A few mornings ago I looked out the window to see my balcony of mostly tropical plants shivering under a blanket of . . . snow. While December snow wouldn’t be a surprise elsewhere, here in Houston it was unusual enough to make headlines and a big splash on Facebook.
One morning three quarters of a century ago, songwriter Irving Berlin looked out the window and was as surprised as to see snow. He was staying in a cabin in Banning, California, not too far from where the Southern California wildfires are raging now. Inspired by the unexpected dusting, he wrote the song “White Christmas” at the very beginning of the fateful year 1940. (Berlin commonly wrote a song a day. How’s that for being a productive writer?)
Christmas-themed songs and liturgical settings have been around since at least as far back as the 4th Century when Christmas Day was fixed as the 25th day of December. But our modern Christmas carols don’t have a 4th-Century air. In fact, they evoke the 1940s. Why is this?
The music record business had taken a severe drubbing during the Depression but was rapidly recovering on the eve of the United States’ entry into World War II. From 1938 to 1941, record sales more than tripled as more and more workers found lucrative defense-related jobs. At the same time, here as in most developed nations, the power brokers had initially supported Hitler and Mussolini. (Both dictators were adamantly opposed to both trade unions and communism, the twin bugaboos of generations of businessmen.) When this stance abruptly became passé it became necessary to unify the American people so as to enable the economy to negotiate this sudden reversal. An appeal to nostalgia and a harkening back to a mythical national Golden Age was called for. In 1940 the cultural and population center of gravity of the United States was still located near New England, and “White Christmas” brilliantly celebrates the New England winter as few other songs before or since have done.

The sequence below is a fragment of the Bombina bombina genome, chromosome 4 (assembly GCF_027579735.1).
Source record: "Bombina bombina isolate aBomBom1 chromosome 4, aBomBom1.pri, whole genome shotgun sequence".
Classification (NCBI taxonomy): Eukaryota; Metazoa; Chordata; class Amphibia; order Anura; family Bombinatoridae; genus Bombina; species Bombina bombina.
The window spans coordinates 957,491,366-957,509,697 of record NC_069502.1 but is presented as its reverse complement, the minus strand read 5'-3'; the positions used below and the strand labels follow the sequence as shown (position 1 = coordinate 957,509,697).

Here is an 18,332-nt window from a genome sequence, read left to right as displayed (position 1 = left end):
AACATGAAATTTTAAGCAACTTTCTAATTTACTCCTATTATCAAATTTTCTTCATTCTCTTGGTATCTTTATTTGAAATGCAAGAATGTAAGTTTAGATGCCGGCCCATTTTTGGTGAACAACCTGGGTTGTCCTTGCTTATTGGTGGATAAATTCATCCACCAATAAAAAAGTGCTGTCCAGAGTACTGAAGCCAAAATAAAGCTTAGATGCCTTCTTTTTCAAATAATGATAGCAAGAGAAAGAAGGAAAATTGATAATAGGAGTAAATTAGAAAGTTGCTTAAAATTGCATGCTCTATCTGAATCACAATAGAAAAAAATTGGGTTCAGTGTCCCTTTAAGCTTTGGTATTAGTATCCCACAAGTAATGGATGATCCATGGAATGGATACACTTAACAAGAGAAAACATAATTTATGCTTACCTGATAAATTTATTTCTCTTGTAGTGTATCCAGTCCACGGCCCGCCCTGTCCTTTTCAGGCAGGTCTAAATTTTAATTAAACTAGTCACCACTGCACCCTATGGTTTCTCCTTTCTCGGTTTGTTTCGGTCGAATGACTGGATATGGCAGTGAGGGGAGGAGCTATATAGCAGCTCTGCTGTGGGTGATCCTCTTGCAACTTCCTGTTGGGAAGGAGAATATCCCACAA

This isn’t to say that all Christmas carols were deliberately integrated into the war effort; but the newly written carols, the ones we still hear today when we’re out shopping in the mall, suited the new public mood almost perfectly—and so even today they’re fondly, if perhaps unconsciously, reminiscent of a time of national unity.
The carol that captures the wartime experiences of Americans better than all the rest is “I’ll be Home for Christmas,” recorded late in 1943, near the nadir of the campaign in the European theater. The lyrics were from the point of view of a homesick GI who promises his family he’ll be home for Christmas, “if only in my dreams.” This song was at the time considered to be such an effective morale booster that thousands of discs were distributed all over the world by the US military (though, curiously enough, not by the British military establishment, which feared the same song could actually depress morale.)
The abrupt philosophical U-turn to enter the war and to oppose Fascism, the meteoric rise in music record sales, the suddenly booming economy as the nation geared up for war, and the melancholy separations brought on by the war all combined to make the new Christmas carols of the 1940s resonate with the national consciousness, then and even now.
And in a real-life example of the Biblical exhortation to beat swords into plowshares, the technology developed to accurately record and play back the sounds of U-boats plying their deadly trade connected with a mass market soon after the war—in the form of “high-fidelity” amplifiers with which to listen to those Christmas carol records.